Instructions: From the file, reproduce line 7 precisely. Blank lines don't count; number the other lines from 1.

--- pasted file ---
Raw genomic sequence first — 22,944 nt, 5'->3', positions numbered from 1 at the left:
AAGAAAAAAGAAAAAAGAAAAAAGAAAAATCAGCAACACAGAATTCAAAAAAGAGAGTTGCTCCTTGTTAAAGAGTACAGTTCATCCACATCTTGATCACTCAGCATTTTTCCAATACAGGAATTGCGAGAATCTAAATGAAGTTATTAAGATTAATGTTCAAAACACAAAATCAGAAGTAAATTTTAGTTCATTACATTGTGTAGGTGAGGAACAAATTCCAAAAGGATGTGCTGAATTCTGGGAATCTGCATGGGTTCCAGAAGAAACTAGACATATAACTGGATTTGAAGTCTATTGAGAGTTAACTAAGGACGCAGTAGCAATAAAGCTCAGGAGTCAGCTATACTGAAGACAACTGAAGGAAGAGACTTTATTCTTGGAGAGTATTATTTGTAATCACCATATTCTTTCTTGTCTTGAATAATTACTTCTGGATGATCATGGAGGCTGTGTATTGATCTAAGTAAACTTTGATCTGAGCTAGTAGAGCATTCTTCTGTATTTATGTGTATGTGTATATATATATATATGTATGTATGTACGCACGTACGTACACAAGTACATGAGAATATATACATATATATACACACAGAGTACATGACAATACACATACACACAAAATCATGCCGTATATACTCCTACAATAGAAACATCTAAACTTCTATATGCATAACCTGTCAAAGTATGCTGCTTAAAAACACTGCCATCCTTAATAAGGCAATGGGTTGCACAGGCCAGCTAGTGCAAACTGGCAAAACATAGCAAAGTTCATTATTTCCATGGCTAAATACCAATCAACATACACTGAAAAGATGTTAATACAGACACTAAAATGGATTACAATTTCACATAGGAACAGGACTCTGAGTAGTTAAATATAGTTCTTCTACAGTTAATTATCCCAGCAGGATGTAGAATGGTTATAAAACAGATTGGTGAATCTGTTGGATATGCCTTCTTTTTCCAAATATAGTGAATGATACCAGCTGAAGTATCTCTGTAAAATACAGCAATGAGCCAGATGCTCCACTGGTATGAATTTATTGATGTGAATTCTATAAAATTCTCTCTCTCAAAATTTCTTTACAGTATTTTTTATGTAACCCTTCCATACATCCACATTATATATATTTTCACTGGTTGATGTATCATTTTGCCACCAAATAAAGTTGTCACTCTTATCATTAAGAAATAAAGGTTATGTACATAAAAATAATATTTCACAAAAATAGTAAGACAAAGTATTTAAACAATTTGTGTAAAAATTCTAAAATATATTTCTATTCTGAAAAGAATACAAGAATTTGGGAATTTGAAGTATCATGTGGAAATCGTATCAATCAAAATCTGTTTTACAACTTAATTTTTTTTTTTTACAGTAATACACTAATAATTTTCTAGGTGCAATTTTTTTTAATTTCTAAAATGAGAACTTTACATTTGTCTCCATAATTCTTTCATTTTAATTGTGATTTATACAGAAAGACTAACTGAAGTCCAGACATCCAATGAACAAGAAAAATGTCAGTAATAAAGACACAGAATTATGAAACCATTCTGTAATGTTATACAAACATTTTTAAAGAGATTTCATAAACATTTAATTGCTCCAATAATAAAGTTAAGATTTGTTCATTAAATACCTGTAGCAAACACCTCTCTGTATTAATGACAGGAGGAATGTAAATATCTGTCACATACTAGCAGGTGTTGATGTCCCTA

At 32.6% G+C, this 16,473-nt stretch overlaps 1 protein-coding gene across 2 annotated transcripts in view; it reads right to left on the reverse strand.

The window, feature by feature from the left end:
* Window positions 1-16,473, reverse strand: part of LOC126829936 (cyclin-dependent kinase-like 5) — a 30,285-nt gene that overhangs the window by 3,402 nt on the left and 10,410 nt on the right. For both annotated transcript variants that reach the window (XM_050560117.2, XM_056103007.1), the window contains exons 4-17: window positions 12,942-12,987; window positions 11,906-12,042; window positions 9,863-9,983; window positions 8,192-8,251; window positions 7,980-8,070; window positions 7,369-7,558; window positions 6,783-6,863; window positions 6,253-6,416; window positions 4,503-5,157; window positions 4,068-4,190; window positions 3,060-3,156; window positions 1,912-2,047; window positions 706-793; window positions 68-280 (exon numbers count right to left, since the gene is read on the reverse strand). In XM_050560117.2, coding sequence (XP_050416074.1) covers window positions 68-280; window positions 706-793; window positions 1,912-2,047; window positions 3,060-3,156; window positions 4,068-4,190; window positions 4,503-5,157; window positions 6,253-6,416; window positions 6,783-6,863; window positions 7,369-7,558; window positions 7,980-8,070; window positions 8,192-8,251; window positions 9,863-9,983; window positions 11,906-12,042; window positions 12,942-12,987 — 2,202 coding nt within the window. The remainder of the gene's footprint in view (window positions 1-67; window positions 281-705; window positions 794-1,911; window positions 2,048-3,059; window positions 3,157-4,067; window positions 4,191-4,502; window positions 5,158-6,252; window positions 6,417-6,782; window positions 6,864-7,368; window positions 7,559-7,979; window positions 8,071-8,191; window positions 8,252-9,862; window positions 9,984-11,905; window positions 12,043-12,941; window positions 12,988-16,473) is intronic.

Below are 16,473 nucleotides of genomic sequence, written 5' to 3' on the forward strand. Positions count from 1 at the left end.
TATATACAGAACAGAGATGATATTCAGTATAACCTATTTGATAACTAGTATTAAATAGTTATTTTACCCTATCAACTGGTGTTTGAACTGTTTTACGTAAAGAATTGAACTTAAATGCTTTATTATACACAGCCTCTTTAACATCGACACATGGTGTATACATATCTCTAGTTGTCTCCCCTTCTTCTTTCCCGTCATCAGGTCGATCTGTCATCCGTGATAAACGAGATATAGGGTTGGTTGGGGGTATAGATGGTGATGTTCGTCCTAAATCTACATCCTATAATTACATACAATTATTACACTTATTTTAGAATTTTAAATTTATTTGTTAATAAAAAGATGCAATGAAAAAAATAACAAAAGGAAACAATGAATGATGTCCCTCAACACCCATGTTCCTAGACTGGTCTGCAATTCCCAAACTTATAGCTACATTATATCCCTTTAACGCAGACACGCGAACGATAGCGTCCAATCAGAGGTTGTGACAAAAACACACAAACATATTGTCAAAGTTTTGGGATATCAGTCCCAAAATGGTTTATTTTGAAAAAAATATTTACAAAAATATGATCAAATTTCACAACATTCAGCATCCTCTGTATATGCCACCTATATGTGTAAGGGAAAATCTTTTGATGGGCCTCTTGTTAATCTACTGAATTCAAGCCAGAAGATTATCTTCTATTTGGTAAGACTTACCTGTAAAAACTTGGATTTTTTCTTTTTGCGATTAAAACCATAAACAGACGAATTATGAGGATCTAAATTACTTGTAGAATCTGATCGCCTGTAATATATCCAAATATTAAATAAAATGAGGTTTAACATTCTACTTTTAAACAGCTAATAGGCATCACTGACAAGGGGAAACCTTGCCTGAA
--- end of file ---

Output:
TATATACAGAACAGAGATGATATTCAGTATAACCTATTTGATAACTAGTATTAAATAGTTATTTTACCCTATCAACTGGTGTTTGAACTGTTTTACGTAAAGAATTGAACTTAAATGCTTTATTATACACAGCCTCTTTAACATCGACACATGGTGTATACATATCTCTAGTTGTCTCCCCTTCTTCTTTCCCGTCATCAGGTCGATCTGTCATCCGTGATAAACGAGATATAGGGTTGGTTGGGGGTATAGATGGTGATGTTCGTCCTAAATCTACATCCTATAATTACATACAATTATTACACTTATTTTAGAATTTTAAATTTATTTGTTAATAAAAAGATGCAATGAAAAAAATAACAAAAGGAAACAATGAATGATGTCCCTCAACACCCATGTTCCTAGACTGGTCTGCAATTCCCAAACTTATAGCTACATTATATCCCTTTAACGCAGACACGCGAACGATAGCGTCCAATCAGAGGTTGTGACAAAAACACACAAACATATTGTCAAAGTTTTGGGATATCAGTCCCAAAATGGTTTATTTTGAAAAAAATATTTACAAAAATATGATCAAATTTCACAACATTCAGCATCCTCTGTATATGCCACCTATATGTGTAAGGGAAAATCTTTTGATGGGCCTCTTGTTAATCTACTGAATTCAAGCCAGAAGATTATCTTCTATTTGGTAAGACTTACCTGTAAAAACTTGGATTTTTTCTTTTTGCGATTAAAACCATAAACAGACGAATTATGAGGATCTAAATTACTTGTAGAATCTGATCGCCTGTAATATATCCAAATATTAAATAAAATGAGGTTTAACATTCTACTTTTAAACAGCTAATAGGCATCACTGACAAGGGGAAACCTTGCCTGAA